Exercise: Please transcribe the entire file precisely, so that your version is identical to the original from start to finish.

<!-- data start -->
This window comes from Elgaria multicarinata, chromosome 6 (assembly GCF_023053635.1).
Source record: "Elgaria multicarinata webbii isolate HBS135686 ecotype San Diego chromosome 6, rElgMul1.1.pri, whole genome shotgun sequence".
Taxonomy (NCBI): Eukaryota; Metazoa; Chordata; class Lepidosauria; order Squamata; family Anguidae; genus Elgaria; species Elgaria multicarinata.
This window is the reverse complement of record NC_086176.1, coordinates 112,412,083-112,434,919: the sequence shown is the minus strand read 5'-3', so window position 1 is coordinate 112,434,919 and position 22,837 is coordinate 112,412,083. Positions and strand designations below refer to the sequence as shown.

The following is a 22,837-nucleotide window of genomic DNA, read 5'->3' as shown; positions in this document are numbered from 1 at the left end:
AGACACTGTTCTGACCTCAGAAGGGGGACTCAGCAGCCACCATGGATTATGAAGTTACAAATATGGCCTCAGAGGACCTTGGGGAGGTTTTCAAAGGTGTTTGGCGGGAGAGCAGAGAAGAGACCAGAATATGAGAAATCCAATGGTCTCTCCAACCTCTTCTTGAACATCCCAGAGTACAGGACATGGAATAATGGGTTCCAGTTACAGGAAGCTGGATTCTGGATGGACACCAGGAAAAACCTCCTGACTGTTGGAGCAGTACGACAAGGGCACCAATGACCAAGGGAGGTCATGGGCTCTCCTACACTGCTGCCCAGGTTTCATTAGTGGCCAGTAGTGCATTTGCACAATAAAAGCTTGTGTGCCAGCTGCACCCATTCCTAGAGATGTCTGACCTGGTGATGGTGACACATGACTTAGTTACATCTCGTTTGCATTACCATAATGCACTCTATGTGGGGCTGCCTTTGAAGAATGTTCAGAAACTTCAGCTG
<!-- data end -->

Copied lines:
This window comes from Elgaria multicarinata, chromosome 6 (assembly GCF_023053635.1).
Source record: "Elgaria multicarinata webbii isolate HBS135686 ecotype San Diego chromosome 6, rElgMul1.1.pri, whole genome shotgun sequence".
Taxonomy (NCBI): Eukaryota; Metazoa; Chordata; class Lepidosauria; order Squamata; family Anguidae; genus Elgaria; species Elgaria multicarinata.
This window is the reverse complement of record NC_086176.1, coordinates 112,412,083-112,434,919: the sequence shown is the minus strand read 5'-3', so window position 1 is coordinate 112,434,919 and position 22,837 is coordinate 112,412,083. Positions and strand designations below refer to the sequence as shown.

The following is a 22,837-nucleotide window of genomic DNA, read 5'->3' as shown; positions in this document are numbered from 1 at the left end:
AGACACTGTTCTGACCTCAGAAGGGGGACTCAGCAGCCACCATGGATTATGAAGTTACAAATATGGCCTCAGAGGACCTTGGGGAGGTTTTCAAAGGTGTTTGGCGGGAGAGCAGAGAAGAGACCAGAATATGAGAAATCCAATGGTCTCTCCAACCTCTTCTTGAACATCCCAGAGTACAGGACATGGAATAATGGGTTCCAGTTACAGGAAGCTGGATTCTGGATGGACACCAGGAAAAACCTCCTGACTGTTGGAGCAGTACGACAAGGGCACCAATGACCAAGGGAGGTCATGGGCTCTCCTACACTGCTGCCCAGGTTTCATTAGTGGCCAGTAGTGCATTTGCACAATAAAAGCTTGTGTGCCAGCTGCACCCATTCCTAGAGATGTCTGACCTGGTGATGGTGACACATGACTTAGTTACATCTCGTTTGCATTACCATAATGCACTCTATGTGGGGCTGCCTTTGAAGAATGTTCAGAAACTTCAGCTG